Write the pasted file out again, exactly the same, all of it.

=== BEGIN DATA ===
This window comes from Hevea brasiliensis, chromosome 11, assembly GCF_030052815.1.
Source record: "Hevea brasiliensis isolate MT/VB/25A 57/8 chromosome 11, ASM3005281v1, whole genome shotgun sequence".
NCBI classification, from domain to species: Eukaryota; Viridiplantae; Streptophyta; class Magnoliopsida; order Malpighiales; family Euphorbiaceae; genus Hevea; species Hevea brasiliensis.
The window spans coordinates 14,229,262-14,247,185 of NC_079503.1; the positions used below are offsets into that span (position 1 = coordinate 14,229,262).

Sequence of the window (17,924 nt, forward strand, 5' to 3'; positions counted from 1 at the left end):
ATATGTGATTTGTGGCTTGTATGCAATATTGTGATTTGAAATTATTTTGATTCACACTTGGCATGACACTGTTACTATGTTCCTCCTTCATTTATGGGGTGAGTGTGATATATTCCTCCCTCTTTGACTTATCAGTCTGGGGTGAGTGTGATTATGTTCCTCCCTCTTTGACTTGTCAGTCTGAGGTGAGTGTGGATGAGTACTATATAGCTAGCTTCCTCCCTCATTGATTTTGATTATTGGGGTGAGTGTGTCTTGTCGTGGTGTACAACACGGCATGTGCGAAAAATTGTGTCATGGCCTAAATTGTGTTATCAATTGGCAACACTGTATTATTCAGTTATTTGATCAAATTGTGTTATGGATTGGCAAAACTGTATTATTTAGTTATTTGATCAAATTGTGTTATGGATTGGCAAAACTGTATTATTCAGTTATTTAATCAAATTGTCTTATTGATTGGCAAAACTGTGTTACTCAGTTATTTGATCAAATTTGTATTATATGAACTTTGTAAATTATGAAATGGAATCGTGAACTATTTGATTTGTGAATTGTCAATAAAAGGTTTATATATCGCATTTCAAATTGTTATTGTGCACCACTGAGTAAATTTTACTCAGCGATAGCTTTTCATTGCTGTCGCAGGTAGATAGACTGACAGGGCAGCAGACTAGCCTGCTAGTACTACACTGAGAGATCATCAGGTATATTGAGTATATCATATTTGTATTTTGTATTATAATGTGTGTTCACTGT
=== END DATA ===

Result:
This window comes from Hevea brasiliensis, chromosome 11, assembly GCF_030052815.1.
Source record: "Hevea brasiliensis isolate MT/VB/25A 57/8 chromosome 11, ASM3005281v1, whole genome shotgun sequence".
NCBI classification, from domain to species: Eukaryota; Viridiplantae; Streptophyta; class Magnoliopsida; order Malpighiales; family Euphorbiaceae; genus Hevea; species Hevea brasiliensis.
The window spans coordinates 14,229,262-14,247,185 of NC_079503.1; the positions used below are offsets into that span (position 1 = coordinate 14,229,262).

Sequence of the window (17,924 nt, forward strand, 5' to 3'; positions counted from 1 at the left end):
ATATGTGATTTGTGGCTTGTATGCAATATTGTGATTTGAAATTATTTTGATTCACACTTGGCATGACACTGTTACTATGTTCCTCCTTCATTTATGGGGTGAGTGTGATATATTCCTCCCTCTTTGACTTATCAGTCTGGGGTGAGTGTGATTATGTTCCTCCCTCTTTGACTTGTCAGTCTGAGGTGAGTGTGGATGAGTACTATATAGCTAGCTTCCTCCCTCATTGATTTTGATTATTGGGGTGAGTGTGTCTTGTCGTGGTGTACAACACGGCATGTGCGAAAAATTGTGTCATGGCCTAAATTGTGTTATCAATTGGCAACACTGTATTATTCAGTTATTTGATCAAATTGTGTTATGGATTGGCAAAACTGTATTATTTAGTTATTTGATCAAATTGTGTTATGGATTGGCAAAACTGTATTATTCAGTTATTTAATCAAATTGTCTTATTGATTGGCAAAACTGTGTTACTCAGTTATTTGATCAAATTTGTATTATATGAACTTTGTAAATTATGAAATGGAATCGTGAACTATTTGATTTGTGAATTGTCAATAAAAGGTTTATATATCGCATTTCAAATTGTTATTGTGCACCACTGAGTAAATTTTACTCAGCGATAGCTTTTCATTGCTGTCGCAGGTAGATAGACTGACAGGGCAGCAGACTAGCCTGCTAGTACTACACTGAGAGATCATCAGGTATATTGAGTATATCATATTTGTATTTTGTATTATAATGTGTGTTCACTGT